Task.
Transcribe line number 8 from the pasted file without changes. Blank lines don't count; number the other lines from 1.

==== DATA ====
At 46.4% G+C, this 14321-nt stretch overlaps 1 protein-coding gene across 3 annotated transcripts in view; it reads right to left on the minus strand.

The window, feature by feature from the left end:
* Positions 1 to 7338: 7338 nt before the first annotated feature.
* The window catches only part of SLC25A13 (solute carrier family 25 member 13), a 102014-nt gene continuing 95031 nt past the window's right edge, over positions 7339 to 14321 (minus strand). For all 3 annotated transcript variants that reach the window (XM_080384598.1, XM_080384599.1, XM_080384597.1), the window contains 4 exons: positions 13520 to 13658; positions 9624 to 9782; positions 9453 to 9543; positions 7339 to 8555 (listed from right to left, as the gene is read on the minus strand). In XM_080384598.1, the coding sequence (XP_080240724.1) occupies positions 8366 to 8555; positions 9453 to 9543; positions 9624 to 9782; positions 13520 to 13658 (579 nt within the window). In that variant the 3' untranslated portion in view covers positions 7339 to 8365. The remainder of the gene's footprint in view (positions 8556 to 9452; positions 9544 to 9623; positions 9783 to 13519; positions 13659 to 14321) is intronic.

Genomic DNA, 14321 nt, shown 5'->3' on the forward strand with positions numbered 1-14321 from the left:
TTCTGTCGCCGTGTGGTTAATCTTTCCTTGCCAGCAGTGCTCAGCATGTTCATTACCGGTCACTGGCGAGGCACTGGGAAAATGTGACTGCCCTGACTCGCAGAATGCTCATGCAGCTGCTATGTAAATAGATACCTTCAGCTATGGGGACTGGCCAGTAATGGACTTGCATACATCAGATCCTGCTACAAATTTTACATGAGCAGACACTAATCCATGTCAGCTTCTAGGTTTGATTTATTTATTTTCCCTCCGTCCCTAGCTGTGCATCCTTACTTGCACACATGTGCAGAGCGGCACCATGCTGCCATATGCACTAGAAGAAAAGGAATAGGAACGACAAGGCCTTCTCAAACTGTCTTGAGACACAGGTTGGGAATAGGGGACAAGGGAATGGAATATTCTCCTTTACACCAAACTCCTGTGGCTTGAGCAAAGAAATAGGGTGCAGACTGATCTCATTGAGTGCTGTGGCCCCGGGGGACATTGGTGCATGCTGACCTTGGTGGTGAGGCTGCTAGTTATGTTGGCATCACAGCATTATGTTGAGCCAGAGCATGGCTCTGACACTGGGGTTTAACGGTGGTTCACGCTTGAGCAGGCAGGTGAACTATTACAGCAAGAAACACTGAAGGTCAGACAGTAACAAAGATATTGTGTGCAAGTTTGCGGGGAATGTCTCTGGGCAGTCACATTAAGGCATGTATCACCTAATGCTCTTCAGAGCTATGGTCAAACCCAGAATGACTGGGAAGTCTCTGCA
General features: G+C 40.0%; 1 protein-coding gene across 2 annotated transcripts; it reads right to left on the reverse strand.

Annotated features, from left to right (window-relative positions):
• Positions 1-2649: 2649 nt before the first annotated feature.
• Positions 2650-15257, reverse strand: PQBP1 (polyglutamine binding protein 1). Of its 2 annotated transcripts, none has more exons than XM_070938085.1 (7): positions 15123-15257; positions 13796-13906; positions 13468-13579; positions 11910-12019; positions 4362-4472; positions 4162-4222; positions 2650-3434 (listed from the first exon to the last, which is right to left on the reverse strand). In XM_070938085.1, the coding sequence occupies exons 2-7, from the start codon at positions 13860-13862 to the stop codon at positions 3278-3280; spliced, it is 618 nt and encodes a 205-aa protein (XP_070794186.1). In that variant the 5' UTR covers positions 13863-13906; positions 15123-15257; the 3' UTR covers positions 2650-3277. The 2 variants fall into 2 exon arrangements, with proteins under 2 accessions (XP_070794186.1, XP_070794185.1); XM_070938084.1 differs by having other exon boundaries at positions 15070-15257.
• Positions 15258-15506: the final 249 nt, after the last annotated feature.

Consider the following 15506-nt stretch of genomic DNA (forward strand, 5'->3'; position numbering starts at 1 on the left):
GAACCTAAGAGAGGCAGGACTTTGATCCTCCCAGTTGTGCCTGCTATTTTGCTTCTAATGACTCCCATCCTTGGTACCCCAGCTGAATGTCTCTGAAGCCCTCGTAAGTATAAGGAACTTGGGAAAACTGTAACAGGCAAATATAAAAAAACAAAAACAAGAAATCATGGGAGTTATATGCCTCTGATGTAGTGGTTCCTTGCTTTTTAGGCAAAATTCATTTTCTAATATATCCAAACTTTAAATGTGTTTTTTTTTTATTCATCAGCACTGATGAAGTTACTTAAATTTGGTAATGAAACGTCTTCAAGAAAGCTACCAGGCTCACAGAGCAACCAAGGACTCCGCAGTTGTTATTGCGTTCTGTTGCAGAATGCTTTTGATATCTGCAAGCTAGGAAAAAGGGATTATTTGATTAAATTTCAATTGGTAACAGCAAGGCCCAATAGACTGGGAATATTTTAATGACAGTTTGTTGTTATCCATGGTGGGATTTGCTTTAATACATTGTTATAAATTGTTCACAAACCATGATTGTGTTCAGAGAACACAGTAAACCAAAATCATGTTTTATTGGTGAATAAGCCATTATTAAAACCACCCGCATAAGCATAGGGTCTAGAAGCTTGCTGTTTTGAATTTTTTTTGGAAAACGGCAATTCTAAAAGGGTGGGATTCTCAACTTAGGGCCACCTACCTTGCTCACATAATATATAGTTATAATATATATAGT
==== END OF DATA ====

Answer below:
Annotated features, from left to right (window-relative positions):